Cloud Computing » Opinions »

  • Steven J. Vaughan-Nichols: Who needs operating systems anymore? Not you

    OSs will still matter to developers and engineers, but ordinary users are going to be more and more in the cloud, where their OS doesn't matter at all.

  • Jonny Evans: Microsoft, the wallflower

    The choice of Satya Nadella as CEO suggests that the consumer-market party is over for the company, as it turns its attention to the unglamorous world of infrastructure.

  • Career advice: Where to focus? Data, data, data

    Premier 100 IT Leader Richard Maranville also answers questions on career management.

  • Lessons learned from a cloud evaporation

    Cloud provider Nirvanix went belly up. Even if you weren't one of its clients, you can learn things from that mess.

  • Security Manager's Journal: Why the shutdown is like the cloud

    Our manager hadn't realized how the government affected his daily life until he couldn't get to government websites that hold information he needs.

  • Global winners and losers post-Snowden

    EU privacy hawks and U.S. cloud providers have seen their near-term outlooks swing following the former NSA contractor's disclosures.

  • NASA's cloud audit holds value for all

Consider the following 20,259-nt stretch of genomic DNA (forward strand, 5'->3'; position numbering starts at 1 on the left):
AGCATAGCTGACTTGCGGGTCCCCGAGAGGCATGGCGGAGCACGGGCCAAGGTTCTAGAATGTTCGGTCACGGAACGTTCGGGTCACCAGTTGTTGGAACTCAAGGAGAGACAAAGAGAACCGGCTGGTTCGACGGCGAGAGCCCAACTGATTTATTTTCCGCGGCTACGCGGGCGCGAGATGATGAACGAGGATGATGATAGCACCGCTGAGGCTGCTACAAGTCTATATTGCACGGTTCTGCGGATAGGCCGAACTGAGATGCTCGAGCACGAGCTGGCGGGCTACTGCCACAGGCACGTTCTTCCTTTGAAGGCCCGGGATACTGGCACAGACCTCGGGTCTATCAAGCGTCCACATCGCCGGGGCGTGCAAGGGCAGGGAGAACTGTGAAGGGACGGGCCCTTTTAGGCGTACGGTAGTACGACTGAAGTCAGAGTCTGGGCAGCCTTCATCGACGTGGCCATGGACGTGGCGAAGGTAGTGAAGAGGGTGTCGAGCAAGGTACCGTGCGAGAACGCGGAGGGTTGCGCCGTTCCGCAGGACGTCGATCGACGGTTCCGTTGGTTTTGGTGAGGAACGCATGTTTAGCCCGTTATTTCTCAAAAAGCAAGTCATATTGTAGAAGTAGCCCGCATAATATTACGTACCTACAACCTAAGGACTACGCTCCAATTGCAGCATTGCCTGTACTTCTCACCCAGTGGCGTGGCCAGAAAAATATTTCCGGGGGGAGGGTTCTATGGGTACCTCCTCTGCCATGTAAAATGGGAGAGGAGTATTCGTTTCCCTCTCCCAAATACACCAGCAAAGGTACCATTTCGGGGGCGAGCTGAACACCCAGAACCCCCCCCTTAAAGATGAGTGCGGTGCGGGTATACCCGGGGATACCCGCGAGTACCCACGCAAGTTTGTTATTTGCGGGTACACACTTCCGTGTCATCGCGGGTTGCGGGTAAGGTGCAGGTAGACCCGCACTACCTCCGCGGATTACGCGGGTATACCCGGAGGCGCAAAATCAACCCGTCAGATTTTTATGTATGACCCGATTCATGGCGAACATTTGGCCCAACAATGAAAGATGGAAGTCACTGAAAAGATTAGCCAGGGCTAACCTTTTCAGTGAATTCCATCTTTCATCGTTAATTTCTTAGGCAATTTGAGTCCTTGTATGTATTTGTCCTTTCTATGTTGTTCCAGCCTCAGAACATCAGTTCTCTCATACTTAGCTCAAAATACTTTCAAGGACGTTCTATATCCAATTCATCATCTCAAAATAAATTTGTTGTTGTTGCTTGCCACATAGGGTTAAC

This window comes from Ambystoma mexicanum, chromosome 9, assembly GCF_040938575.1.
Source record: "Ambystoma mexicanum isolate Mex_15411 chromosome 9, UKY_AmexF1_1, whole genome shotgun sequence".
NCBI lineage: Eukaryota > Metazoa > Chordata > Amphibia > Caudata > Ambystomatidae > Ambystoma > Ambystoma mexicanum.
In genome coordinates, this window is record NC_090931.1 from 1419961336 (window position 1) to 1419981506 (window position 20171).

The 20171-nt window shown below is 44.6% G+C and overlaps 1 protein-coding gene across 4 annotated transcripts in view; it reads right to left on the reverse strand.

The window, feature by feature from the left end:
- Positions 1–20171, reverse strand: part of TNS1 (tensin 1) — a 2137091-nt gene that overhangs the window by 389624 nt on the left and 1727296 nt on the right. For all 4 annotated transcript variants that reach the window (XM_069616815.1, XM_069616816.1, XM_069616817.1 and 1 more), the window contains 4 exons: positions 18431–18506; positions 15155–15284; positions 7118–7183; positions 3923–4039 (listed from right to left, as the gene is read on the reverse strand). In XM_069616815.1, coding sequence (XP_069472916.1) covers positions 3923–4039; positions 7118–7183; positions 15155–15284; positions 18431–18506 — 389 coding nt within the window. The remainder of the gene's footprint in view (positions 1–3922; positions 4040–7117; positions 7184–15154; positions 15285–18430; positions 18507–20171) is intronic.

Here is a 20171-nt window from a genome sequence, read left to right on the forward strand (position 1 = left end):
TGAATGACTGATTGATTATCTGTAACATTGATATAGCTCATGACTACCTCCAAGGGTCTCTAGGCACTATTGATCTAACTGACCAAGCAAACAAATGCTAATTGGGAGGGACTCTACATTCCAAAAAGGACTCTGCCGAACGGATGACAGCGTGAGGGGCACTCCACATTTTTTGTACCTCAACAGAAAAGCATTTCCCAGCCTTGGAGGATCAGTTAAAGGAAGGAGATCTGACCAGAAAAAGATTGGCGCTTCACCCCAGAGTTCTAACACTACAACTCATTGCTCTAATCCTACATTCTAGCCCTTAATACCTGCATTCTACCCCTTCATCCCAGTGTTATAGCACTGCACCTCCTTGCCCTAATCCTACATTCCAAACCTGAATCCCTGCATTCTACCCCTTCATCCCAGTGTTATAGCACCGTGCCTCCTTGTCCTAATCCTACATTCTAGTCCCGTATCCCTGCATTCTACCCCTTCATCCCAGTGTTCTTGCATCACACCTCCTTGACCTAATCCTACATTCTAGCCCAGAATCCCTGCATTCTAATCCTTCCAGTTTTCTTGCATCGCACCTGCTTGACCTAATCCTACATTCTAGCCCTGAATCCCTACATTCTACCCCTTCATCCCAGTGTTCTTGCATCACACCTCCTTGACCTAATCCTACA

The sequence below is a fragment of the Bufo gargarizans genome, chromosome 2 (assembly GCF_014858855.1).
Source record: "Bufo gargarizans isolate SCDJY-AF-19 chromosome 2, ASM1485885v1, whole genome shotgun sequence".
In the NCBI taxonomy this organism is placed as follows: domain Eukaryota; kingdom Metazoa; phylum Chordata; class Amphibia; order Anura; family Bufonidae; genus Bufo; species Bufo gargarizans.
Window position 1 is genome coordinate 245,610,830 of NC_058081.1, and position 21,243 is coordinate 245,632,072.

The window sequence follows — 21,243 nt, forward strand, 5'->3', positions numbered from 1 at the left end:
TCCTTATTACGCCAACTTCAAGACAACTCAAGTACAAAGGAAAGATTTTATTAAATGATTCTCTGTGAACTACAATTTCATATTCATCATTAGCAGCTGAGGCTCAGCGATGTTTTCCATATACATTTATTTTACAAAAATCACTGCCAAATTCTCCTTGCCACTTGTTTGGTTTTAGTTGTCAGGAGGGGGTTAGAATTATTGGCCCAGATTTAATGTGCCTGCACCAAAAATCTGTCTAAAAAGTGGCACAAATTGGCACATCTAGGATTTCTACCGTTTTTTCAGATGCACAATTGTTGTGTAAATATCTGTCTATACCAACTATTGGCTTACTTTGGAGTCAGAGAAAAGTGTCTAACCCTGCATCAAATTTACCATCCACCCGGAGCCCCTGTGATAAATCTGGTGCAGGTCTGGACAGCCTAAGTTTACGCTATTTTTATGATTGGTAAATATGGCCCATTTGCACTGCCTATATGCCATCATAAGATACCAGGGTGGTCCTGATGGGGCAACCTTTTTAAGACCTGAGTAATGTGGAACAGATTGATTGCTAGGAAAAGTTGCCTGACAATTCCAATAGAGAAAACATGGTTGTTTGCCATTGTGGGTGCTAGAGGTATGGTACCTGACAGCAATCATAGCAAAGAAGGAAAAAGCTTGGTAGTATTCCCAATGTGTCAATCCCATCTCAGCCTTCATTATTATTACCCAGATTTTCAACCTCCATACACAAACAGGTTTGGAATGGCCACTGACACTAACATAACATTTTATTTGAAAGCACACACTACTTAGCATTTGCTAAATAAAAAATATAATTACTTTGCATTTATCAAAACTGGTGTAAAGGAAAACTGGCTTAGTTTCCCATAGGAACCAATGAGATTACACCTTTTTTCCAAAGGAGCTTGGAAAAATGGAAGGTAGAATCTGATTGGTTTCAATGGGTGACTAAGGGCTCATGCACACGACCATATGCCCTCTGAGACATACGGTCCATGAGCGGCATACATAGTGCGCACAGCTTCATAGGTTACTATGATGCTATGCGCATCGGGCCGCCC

NASA's Office of the Inspector General (OIG) recently audited and evaluated the efficacy of the space agency's efforts to adopt cloud-computing technologies. The resulting report, "NASA's Progress in Adopting Cloud-Computing Technologies," includes six recommendations "to strengthen NASA's IT governance practices with respect to cloud computing, mitigate business and IT security risks and improve contractor oversight." While the recommendations are specific to NASA, their underlying concepts can be leveraged by any organization that wants to more effectively adopt cloud-computing services.

  • Is Microsoft the answer to the cloud quandary?

    The company could rediscover relevance because it understands that the companies using its cloud services require flexibility first and foremost.

  • Who can pry into your cloud-based data?

    Can anyone access the data that you trust to the safekeeping of a cloud-computing vendor? It's a good question, made all the more relevant by the revelations regarding the National Security Agency's Prism program. So how can you best address these issues in your contract with your cloud vendor?

  • Thornton May: Why would IT want to be a 'device Santa Claus'?

    Evolving technology buying behaviors deserve much more rigorous management attention than they have been getting.

  • Cloud services: Computus Interruptus

    I use Google Docs as part of my day job. On one recent morning I accessed a file and updated it but when I went back a short time later I got a "502" error page -- something had gone amok in Google land. Everything seemed to work when I tried a few hours later, but the incident was a forceful reminder of one of the important features of cloud services -- when they go down so do you.

  • Opinion: Predicting the tech future